Delta Air Lines CEO Ed Bastian notified employees Wednesday that they will face $200 monthly increases on their health insurance premiums starting Nov. 1 if they aren’t vaccinated against Covid-19, citing steep costs to cover employees who are hospitalized with the virus.
Unvaccinated employees will face other restrictions, including indoor masking effective immediately and weekly Covid-19 tests starting Sept. 12, the Atlanta-based airline said in announcing new Covid policies for employees.
The measures are the latest attempt by a U.S. corporation to drive up Covid vaccination rates. Delta stopped short of an outright mandate like rival United Airlines established earlier this month. Delta, which self-insures its employees, stands out in its plans to raise premiums for unvaccinated workers to cover the higher costs of insuring employees who get Covid.
“The average hospital stay for COVID-19 has cost Delta $50,000 per person,” Bastian said in an employee memo. “This surcharge will be necessary to address the financial risk the decision to not vaccinate is creating for our company. In recent weeks since the rise of the B.1.617.2 variant, all Delta employees who have been hospitalized with COVID were not fully vaccinated.”
United Healthcare administers the airline’s health insurance plans. The change in approach was Delta’s initiative.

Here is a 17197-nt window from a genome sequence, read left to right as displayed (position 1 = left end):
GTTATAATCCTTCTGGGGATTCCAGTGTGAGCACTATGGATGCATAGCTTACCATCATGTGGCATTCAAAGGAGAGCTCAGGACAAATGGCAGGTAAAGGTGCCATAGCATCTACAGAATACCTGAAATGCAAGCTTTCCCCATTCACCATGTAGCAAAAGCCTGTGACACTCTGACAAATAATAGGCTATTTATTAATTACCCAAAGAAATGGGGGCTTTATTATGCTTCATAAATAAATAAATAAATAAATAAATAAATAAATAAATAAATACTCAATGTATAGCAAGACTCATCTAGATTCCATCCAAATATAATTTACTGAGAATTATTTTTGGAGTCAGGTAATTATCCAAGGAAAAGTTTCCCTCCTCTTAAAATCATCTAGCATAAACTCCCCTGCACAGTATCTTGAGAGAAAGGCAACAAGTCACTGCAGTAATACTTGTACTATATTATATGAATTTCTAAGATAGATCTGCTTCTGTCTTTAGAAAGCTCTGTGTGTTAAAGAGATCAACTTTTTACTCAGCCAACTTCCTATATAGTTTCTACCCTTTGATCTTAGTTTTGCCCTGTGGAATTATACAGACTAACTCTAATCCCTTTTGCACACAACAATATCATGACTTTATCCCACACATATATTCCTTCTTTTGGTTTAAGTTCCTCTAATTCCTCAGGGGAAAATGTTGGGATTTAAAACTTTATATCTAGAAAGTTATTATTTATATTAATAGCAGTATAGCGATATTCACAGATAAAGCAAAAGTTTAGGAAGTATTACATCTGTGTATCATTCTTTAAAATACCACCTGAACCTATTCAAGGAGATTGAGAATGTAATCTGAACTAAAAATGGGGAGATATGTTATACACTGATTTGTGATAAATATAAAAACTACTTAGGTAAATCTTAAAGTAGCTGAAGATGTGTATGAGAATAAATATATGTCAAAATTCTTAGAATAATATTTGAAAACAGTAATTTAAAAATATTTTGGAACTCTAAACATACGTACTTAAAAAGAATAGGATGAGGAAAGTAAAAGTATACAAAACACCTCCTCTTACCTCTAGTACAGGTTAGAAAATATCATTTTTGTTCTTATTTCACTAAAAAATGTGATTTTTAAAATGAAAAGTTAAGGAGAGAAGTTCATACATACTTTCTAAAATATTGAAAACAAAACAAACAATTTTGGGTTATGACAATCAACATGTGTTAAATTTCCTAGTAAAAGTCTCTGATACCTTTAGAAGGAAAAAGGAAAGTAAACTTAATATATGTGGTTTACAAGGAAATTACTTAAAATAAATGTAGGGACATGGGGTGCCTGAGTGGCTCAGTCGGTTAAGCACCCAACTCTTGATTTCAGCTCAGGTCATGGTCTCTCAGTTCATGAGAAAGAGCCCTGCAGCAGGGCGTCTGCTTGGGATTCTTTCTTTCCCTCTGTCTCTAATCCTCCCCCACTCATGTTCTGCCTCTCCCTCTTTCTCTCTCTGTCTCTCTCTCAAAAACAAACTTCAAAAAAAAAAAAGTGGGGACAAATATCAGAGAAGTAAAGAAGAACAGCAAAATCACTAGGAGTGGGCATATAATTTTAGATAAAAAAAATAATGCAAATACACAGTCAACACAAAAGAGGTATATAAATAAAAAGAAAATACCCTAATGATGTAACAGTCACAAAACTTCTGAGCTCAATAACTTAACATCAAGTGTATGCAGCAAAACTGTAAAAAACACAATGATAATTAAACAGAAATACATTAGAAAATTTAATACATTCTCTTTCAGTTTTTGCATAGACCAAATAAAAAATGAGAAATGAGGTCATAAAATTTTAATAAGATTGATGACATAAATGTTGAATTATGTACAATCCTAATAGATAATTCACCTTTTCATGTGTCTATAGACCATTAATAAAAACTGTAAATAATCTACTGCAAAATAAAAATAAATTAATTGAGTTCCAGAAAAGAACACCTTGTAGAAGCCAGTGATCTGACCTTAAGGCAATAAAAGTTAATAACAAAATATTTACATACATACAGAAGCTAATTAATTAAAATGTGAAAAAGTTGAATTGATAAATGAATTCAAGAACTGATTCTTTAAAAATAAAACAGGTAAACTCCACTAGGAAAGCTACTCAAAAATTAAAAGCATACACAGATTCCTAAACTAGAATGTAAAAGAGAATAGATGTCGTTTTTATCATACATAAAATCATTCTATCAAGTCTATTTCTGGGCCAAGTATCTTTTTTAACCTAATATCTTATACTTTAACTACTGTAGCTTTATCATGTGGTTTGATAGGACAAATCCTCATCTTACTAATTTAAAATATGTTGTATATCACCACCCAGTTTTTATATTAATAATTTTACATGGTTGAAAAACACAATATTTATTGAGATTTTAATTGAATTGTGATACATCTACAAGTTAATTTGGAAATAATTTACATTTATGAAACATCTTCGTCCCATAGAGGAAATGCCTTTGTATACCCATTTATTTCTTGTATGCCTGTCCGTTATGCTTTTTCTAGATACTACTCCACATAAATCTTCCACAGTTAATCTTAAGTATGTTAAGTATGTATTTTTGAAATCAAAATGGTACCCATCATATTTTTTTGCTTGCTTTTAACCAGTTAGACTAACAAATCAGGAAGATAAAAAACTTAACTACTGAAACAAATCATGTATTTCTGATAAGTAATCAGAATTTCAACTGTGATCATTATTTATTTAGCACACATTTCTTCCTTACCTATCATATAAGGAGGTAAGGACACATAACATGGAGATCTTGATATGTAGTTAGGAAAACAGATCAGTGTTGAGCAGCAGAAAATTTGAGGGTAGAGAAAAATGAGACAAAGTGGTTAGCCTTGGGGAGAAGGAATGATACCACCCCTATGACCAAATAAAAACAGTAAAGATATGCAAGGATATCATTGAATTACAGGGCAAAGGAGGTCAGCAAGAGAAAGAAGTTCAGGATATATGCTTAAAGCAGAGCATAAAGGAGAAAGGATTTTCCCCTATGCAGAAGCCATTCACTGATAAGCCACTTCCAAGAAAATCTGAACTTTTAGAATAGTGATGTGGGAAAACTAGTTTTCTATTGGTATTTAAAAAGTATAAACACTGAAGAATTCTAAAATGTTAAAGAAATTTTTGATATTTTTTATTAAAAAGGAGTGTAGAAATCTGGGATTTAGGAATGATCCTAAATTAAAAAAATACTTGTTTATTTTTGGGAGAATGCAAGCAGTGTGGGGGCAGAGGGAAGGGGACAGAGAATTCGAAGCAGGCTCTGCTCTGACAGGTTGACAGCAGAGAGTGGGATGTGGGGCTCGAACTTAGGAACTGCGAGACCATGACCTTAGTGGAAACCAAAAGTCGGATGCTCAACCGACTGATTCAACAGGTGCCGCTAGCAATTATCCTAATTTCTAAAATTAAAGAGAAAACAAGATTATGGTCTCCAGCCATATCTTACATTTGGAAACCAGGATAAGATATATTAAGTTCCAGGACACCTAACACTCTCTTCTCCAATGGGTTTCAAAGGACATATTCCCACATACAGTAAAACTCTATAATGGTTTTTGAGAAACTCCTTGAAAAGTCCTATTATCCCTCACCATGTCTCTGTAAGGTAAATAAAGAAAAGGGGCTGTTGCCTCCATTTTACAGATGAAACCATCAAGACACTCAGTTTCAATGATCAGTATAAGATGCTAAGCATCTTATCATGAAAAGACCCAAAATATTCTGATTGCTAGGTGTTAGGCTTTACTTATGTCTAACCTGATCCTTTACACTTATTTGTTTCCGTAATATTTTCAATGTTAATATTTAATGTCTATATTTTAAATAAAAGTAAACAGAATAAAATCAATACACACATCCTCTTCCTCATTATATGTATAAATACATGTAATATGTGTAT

Delta also said starting Sept. 30, “in compliance with state and local laws, COVID pay protection will only be provided to fully vaccinated individuals who are experiencing a breakthrough infection.” Unvaccinated employees who contract Covid, without exemptions, will have to use their sick days after that.
CEO Bastian said that about 75% of Delta’s roughly 75,000 employees are already vaccinated and that “aggressiveness of the [delta] variant means we need to get many more of our people vaccinated, and as close to 100 percent as possible.”
Delta earlier this year started requiring new employees to be vaccinated against Covid.
On Monday, the U.S. Food and Drug Administration gave full approval to the Pfizer vaccine though a Delta spokeswoman said the plan had been in the works for weeks and that the timing was coincidental.
“Given the full FDA approval of the Pfizer vaccine, the [President Joe Biden’s] strong statements asking employers to require employees get vaccinated, and the spike in new COVID cases around the US, we are likely at a tipping point for companies taking stricter measures to motivate employees to get vaccinated,” Wade Symons, a partner and group leader for regulatory resources at human resources consulting firm Mercer, said by email. “We anticipate more companies will announce vaccine mandates and surcharges in the coming weeks.”